Unfortunately, the two problems intersect. The tax increases required to pay for existing federal commitments to the elderly are on the order of 30 percent to 40 percent. People who don't think there will be conflicts between older beneficiaries and younger taxpayers -- Hispanic or not -- are deluding themselves. People who imagine there won't be more conflicts between growing numbers of poor Latinos and poor African-Americans for jobs are also deluding themselves.

As the president says, we need a ``comprehensive'' immigration policy. He's right on some elements: controlling the border; providing reliable identification cards for legal immigrants; penalizing employers that hire illegal immigrants; providing some legal status for today's illegals. But he's wrong in wanting to expand low-skilled immigrants. In his testimony, economist Chiswick rightly argued that we should do the opposite -- give preferences to skilled immigrants. We should be smart about the future; right now, we're not.


Publius said...

Bush and the Senate’s plan recreates what was assumed to be a long-ago extinct practice of indentured servitude when this country was still a colony. Immigrants from Europe would agree to work for a set number of years in exchange of passage into the country/colony. After the number of years had expired they were allowed to become full members of the society. But, indentured servitude did not work so the colony turned to slavery instead.
Not that the two paths will lead to the same end, but the parallels are quite familiar.

Anonymous said...

What you are describing is what occurs when “some individuals move from one country to another.” A phenomenon that may be “controlled politically, restricted, encouraged, planned, or accepted. What the US is experiencing, on the other hand, is not immigration but Migration. Migration is a “natural phenomenon: it happens, and no one can control it.” Migration is an extreme catastrophe, where instead of assimilating into the culture into which a people moves, (as what happens with immigration) an entire population moves into an area and changes the political, cultural, and economic make up of a country or area. This phenomenon has happened many times throughout history and, and it is at work all over he Western hemisphere today.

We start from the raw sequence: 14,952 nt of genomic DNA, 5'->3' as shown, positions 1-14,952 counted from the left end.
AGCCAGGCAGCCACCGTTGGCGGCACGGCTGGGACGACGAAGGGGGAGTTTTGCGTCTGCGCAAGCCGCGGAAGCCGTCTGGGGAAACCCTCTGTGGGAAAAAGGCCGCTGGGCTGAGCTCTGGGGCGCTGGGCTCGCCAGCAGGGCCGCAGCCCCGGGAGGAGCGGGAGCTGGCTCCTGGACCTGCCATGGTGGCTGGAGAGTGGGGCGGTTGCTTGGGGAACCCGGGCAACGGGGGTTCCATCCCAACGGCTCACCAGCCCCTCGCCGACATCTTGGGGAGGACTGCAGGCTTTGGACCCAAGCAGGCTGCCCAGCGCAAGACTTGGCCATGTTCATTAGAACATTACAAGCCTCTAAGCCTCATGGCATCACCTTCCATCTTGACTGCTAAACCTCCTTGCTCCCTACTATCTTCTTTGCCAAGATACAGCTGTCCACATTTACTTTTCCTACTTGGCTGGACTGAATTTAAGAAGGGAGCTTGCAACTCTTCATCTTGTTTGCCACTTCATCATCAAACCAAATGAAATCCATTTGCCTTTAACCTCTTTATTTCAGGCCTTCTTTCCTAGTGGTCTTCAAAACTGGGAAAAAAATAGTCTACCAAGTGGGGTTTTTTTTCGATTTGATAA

Independently of what we may call it; a country in which 25 to 30% of the population identifies with another country, votes and participate in another countries election and remits most of their savings to another economy cannot be called the United States of America.

The immediate economic result of such massive migration is an erosion of the quality of life, an escalation in crime, a diminished life expectancy, literacy rate and infant mortality of our population just to mention quantifiable changes.

Notwithstanding that some poor as a whole may benefit from being poor in an environment where poverty is richness as compared as the areas where they originate. In the long run openness to migration results in a disincentive to the needed ethical and political changes in the countries were the migrants originate.

The reason why our politicians are showing no leadership and constantly babble incoherent slogans is due to the fact that very soon; sometime within the next nine years the cost of Medicare-Medicaid and Social Security combined will exceed the revenue from employment taxes that have been used until now to cover for excessive government spending of the last quarter of century. When that event arrives the cost of these services would have to be paid in part with funds from other sources, meaning that Social Security and Medicaid-Medicare will be in competition for money with all other government programs including the military

The meaning of this is that future governments would have no choice but to raise taxes or cut services to an elderly population. Unless they can convince a population of minority third world workers to pay increased taxes while receiving less services. The problem with that equation is that low skilled workers pay a smaller percentage of the tax burden while consuming more services. One $80,000 engineer produces more government revenue and uses less government services than four $20,000 agricultural workers.